Stephanie Macleod: from IRN Bru to Dewar’s master blender

Stephanie Macleod: from IRN Bru to Dewar’s master blender

Stephanie Macleod took time out of her busy schedule to chat to Pour & Sip this month. How busy? As well as being the master blender behind Aberfeldy, she’s also got the entire Dewar’s portfolio to look after. But that’s not all, she also sports the title of malt master as well! Want to know her story? Silly question, of course you do.

Stephanie Macleod never knew that a revered job in the whisky industry was in store for her. “I really didn’t think that I liked whisky, I didn’t think it was in any way applicable to me – it was something that older male relatives drank,” she tells me. Which is likely the origin story for many women now involved in the industry (myself included). Her career began, funnily enough, studying food science at Strathclyde University, after which she graduated and began working for IRN Bru. After nine months, her old university advisor got in touch and offered her a place in his whisky research group. 

It was through working with whisky that she realised what was so alluring about it, mostly the process of maturation and the role of the cask: “the variations that we get in flavour because of the stills, fermentation, mashing… I just fell in love with it at that point.” She decided that she wanted to get into the whisky industry properly, and so she joined Dewar’s – ”I just wanted to get in the door.”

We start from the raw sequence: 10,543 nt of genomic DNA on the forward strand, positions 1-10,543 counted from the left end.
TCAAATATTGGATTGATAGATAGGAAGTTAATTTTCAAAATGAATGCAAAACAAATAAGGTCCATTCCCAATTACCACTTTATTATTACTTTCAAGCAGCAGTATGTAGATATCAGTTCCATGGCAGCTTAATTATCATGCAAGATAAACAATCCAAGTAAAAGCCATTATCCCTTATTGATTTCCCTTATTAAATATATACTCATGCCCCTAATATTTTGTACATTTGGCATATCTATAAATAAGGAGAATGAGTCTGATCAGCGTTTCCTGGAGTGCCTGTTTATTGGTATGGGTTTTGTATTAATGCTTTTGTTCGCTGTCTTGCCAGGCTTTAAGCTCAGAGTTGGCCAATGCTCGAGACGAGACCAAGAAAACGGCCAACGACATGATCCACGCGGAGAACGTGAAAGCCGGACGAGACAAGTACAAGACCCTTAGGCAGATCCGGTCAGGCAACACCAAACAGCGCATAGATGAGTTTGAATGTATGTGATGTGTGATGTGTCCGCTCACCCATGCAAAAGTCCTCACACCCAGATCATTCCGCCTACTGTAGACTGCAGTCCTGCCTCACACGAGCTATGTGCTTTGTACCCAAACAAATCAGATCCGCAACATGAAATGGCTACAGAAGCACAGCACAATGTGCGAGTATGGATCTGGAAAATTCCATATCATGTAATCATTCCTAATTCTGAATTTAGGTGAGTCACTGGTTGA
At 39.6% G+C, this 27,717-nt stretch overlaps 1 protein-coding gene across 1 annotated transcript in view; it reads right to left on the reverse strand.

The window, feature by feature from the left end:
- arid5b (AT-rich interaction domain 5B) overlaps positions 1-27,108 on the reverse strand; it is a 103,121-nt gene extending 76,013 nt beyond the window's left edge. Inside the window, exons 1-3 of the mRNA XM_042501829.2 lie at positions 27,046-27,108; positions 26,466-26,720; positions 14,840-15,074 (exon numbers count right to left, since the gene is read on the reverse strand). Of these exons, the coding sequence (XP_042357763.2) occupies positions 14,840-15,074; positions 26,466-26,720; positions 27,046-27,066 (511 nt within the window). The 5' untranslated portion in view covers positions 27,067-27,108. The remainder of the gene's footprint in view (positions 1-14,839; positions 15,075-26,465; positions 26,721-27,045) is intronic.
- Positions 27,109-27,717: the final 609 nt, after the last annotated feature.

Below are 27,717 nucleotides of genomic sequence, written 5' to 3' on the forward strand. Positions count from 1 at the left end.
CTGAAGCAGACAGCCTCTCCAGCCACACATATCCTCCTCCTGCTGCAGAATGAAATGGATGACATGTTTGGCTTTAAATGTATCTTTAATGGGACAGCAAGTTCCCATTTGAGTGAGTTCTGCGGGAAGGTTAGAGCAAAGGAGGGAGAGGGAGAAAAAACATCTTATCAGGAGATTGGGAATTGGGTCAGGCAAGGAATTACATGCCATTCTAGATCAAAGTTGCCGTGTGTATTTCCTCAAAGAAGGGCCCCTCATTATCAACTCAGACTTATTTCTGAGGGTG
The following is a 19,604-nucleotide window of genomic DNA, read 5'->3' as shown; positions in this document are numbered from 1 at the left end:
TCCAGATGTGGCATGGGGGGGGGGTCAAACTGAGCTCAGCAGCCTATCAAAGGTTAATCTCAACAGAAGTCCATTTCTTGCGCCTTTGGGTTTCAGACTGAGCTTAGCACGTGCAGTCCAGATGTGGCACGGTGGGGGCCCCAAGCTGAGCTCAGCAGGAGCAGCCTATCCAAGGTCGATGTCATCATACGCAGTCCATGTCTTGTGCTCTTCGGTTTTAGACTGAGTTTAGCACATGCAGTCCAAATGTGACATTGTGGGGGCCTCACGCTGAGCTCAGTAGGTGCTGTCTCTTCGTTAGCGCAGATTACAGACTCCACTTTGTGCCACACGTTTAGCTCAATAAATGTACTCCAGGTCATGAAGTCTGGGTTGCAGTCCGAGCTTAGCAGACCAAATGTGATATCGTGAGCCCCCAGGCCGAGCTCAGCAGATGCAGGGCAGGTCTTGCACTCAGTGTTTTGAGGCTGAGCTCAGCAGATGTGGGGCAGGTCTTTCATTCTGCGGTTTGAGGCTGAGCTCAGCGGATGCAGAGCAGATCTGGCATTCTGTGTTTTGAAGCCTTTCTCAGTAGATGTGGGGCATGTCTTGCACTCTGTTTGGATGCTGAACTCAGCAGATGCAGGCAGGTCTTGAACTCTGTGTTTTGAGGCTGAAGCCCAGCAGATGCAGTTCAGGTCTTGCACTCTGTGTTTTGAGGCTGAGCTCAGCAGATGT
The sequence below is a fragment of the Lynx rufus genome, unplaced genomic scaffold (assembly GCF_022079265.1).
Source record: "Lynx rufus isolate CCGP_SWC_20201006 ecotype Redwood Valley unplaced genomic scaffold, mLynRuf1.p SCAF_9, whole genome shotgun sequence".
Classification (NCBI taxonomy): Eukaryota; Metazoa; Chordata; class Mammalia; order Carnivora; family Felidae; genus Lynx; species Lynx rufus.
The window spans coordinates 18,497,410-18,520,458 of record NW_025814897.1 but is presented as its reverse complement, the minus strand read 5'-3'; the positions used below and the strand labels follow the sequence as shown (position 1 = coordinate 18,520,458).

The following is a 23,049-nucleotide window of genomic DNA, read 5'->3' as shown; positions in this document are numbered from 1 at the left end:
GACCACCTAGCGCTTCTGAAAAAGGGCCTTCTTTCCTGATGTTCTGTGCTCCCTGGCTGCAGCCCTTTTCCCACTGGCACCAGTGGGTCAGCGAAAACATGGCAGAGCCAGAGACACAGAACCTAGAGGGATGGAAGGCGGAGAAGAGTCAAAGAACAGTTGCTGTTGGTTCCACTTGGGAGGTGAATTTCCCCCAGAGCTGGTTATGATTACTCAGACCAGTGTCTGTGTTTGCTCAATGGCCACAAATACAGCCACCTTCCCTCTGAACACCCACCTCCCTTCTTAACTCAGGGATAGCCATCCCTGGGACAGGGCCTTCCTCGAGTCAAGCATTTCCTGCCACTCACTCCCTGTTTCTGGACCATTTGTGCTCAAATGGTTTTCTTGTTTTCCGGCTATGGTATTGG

She started off in liquid and packaging quality control – think labels and cases – but Dewar’s always kept in the back of their mind that she had a sensory and analytical background. Eventually she moved into the lab and set up the sensory analysis panel. Her big break came when the current master blender was set to retire, and Dewar’s offered the role to her. She took over the role in 2006, and in her own words, “ever since then it’s just been full throttle!”

Transparency in whisky making

Transparency is something that has become a more prominent topic within the industry in recent years, but being a blender, it’s not so easy for Macleod: “I think the Scotch whisky industry has been guilty in the past of being very secretive, but part of the reason for that is – especially for a blend – the malts and grains that we use aren’t our own brands.” Nobody wants to highlight other brands over  the blend itself, and on top of that many distilleries don’t want it to be known that they’re being used in other blends. Maturation, cask types, and production processes, however, McLeod loves to talk about. “I think it’s come at a time when our whisky drinker’s knowledge of whisky has increased exponentially from when I started, and you can see that in the quality of questions that I get asked,” she tells me.

“We might have been late to the party, but we’re looking a lot at cask finishes now,” Macleod says. Well, they can’t have been that late, because Dewar’s was one of the first to finish Scotch whisky in ex-mezcal casks! In 2019, when the SWA (Scotch Whisky Association) relaxed the rules around the permitted cask finishes within Scotch whisky (along with Tequila and Calvados casks). “For a couple of years actually we’d been looking at mezcal casks, but we didn’t want to sacrifice calling it a Scotch whisky. We already had a partnership with Ilegal, so now we use their casks.”